Drive It Now! 1967 Triumph TR4A

The current seller of this traditional British sports car bought it from a marque mechanic with the intent of driving it regularly, but now is selling it to build a shop. It’s listed for sale here on eBay, where bidding is up to $8,100 but has not yet met the reserve. The car is located in Adamstown, Maryland, a tiny little place with only 778 households.

TR4As were an unusual stopping point in the Triumph TR journey from 1953 to 1982. It’s one of the few cars from any manufacturer that ever offered independent rear suspension as an option, which this car has, but still featured the wet-liner four-cylinder engine that didn’t change much from the 1953 TR2. The styling was starting to look dated by this point, with vestigial tail fins remaining from the Michelotti 1961 TR4 design.

The sills on this car are a bit wavy, and the seller states that the paint job is a 20-footer at best. It should at least keep the rust under control if you choose to make it look nicer later.

This is the money shot for any IRS-equipped TR4A, TR5, TR250, or TR6. These box sections tend to rust out, and the seller says this car’s have been repaired already. I’d want to look closer, and on the other side of each section, to make sure they had been repaired well. While I was under there, I’d also check the differential mounts, which tend to crack under the torquey four’s power.

The interior of a TR4A is a nice place, and this one doesn’t disappoint with really nice upholstery and a handsome walnut dash. I wish I saw an overdrive engagement lever, but that’s probably going to help keep the price reasonable.

Aside from some replacement cables and hoses and some unusual-looking horns, the underhood appearance of the car looks very, very stock. The TR4A came with a better flowing exhaust manifold than the TR4. One point of interest is that one of the SU carb tops is oriented incorrectly; I find that surprising since the car came from a mechanic. All things considered, I’ll bet this car would be a great-driving convertible next spring (or now, depending on where you live), and you could spend some time this winter attending to the minor issues. Have any of you owned one of these Michelotti-designed four-cylinder TRs?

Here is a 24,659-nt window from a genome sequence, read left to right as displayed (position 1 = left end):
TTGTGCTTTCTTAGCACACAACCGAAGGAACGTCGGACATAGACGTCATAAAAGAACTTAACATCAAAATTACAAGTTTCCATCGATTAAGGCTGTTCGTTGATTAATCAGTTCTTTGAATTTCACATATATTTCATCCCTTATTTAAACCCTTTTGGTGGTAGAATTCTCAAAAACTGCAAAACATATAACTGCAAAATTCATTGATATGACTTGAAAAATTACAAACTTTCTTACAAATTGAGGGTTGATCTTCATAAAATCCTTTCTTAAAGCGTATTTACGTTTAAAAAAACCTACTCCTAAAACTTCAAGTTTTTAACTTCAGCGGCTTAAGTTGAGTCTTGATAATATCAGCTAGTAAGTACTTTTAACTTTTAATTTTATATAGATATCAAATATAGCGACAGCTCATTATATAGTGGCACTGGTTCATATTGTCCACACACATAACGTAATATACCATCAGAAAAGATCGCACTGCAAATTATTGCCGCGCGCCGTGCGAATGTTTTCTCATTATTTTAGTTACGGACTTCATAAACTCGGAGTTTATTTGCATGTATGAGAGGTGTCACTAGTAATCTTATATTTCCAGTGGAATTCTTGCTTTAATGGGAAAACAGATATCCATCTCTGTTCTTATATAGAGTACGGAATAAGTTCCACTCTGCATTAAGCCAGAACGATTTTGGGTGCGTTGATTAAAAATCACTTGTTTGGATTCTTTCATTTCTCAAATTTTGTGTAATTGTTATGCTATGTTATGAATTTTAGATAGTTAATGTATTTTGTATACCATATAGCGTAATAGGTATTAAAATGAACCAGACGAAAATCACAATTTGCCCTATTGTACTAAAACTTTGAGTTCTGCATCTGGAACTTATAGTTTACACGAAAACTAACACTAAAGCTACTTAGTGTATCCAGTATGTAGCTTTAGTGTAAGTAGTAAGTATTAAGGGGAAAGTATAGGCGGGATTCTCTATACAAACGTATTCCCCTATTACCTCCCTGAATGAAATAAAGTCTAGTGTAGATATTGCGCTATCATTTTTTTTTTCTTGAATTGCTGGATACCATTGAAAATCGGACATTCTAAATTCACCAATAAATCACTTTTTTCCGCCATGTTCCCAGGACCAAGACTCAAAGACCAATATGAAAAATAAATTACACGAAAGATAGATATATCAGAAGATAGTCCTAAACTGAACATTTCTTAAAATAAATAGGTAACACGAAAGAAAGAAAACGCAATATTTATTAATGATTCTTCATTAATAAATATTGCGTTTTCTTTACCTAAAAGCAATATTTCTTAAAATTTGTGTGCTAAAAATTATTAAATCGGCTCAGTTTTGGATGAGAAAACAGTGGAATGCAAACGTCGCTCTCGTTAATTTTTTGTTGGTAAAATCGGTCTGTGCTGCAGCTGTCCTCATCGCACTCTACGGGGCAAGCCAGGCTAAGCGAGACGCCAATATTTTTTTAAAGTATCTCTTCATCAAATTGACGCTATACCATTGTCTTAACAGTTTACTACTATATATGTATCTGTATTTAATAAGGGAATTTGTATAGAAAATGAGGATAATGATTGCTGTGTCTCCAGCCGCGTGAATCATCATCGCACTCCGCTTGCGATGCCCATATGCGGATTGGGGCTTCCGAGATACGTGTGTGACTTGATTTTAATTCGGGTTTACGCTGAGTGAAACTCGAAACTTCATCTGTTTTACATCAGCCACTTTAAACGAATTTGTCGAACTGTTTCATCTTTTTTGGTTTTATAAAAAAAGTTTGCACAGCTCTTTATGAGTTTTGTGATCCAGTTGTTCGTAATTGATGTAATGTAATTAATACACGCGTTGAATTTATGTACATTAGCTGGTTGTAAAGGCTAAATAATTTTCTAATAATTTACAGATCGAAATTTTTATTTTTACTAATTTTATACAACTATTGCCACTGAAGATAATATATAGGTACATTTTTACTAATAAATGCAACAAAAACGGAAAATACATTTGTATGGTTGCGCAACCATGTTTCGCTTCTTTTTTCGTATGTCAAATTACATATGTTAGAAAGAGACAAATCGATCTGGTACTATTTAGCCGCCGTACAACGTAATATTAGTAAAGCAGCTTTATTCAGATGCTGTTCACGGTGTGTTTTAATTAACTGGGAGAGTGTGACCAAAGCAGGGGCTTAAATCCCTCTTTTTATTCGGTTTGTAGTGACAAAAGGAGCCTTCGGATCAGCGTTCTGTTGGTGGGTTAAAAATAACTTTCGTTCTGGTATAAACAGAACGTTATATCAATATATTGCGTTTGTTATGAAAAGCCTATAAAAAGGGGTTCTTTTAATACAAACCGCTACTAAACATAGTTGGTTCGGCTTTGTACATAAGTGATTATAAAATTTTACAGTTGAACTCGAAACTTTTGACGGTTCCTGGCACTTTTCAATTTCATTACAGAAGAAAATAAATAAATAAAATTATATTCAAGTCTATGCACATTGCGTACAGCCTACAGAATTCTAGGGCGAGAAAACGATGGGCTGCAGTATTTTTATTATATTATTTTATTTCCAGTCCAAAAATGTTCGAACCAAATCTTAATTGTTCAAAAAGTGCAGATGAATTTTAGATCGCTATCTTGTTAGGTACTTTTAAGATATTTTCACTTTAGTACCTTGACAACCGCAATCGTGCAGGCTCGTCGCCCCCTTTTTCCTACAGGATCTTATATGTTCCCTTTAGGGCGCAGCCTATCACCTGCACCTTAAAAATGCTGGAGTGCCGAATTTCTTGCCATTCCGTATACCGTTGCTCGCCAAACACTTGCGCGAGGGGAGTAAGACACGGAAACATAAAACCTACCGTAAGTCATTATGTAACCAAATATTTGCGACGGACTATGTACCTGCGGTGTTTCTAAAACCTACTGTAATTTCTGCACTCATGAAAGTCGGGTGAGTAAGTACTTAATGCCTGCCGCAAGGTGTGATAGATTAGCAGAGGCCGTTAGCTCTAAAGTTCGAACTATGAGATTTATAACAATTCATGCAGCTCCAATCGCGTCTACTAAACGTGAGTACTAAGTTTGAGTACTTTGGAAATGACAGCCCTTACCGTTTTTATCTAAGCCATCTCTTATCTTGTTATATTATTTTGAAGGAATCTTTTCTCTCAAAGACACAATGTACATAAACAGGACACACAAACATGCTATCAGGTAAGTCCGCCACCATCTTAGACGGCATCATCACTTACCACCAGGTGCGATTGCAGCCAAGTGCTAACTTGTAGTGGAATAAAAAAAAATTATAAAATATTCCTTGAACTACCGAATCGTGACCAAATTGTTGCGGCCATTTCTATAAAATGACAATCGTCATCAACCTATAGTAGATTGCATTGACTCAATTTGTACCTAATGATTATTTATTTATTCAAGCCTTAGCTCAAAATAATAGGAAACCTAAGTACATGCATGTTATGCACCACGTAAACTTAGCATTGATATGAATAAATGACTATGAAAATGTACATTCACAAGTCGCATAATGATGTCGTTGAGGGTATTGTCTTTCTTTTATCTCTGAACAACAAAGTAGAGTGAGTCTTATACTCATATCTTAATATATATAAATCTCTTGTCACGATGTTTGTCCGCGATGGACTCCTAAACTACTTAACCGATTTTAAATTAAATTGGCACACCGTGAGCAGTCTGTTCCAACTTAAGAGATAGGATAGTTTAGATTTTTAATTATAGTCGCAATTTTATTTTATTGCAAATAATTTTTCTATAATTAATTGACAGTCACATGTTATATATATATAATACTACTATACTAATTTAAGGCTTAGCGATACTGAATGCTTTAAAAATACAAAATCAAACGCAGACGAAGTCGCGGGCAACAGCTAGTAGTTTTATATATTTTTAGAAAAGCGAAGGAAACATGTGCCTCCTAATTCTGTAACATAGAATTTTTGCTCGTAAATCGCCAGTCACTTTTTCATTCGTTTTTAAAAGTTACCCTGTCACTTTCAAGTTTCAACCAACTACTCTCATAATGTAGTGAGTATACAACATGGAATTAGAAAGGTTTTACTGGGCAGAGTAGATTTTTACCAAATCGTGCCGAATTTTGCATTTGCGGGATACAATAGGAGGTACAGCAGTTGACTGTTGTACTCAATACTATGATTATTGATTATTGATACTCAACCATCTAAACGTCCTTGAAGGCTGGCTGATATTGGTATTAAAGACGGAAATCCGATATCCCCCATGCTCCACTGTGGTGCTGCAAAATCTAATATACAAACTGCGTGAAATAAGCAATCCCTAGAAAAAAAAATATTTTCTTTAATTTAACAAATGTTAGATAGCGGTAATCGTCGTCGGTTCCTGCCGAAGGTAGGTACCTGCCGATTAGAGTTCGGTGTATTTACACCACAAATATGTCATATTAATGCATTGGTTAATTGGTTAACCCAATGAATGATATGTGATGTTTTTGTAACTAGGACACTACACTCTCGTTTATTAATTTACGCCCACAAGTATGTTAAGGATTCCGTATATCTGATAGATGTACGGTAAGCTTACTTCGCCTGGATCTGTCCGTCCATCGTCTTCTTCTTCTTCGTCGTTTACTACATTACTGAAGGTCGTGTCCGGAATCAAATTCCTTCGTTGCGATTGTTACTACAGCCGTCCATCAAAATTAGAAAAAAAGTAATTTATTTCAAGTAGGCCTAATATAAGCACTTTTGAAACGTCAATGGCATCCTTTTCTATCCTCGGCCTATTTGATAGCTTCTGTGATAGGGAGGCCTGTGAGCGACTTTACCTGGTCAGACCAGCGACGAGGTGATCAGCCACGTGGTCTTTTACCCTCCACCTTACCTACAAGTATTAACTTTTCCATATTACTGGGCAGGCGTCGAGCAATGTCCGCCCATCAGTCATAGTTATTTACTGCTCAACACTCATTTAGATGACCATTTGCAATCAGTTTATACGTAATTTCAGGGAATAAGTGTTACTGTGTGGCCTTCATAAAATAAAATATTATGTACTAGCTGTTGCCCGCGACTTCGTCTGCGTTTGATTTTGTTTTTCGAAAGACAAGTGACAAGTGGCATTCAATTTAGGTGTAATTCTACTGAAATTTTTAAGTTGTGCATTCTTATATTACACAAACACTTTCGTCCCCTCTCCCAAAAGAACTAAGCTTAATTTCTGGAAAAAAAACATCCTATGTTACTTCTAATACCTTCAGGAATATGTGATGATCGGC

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  1. Steveo

    If you mean the carb dashpot transfer hole rib, I don’t think the orientation makes a difference. This is the only place I’ve read about it being ‘incorrect’.

    Like 3
  2. Dave

    “torquey four” lol!

    Like 1
    • JMB#7

      Have you driven one of these with the “torquey four”? Mine pulled strong from around 350 RPM. With that said there wasn’t any point in winding it out past 5000 rpm. The exhaust system has a rather long 4 into 2, 2 into 1 arrangement which is specifically tuned for the low end. Funny fact, when I ported the head and took it to get magna-fluxed (thought there was a casting flaw), the guy at the block repair place thought it was a head from a Ferguson Tractor!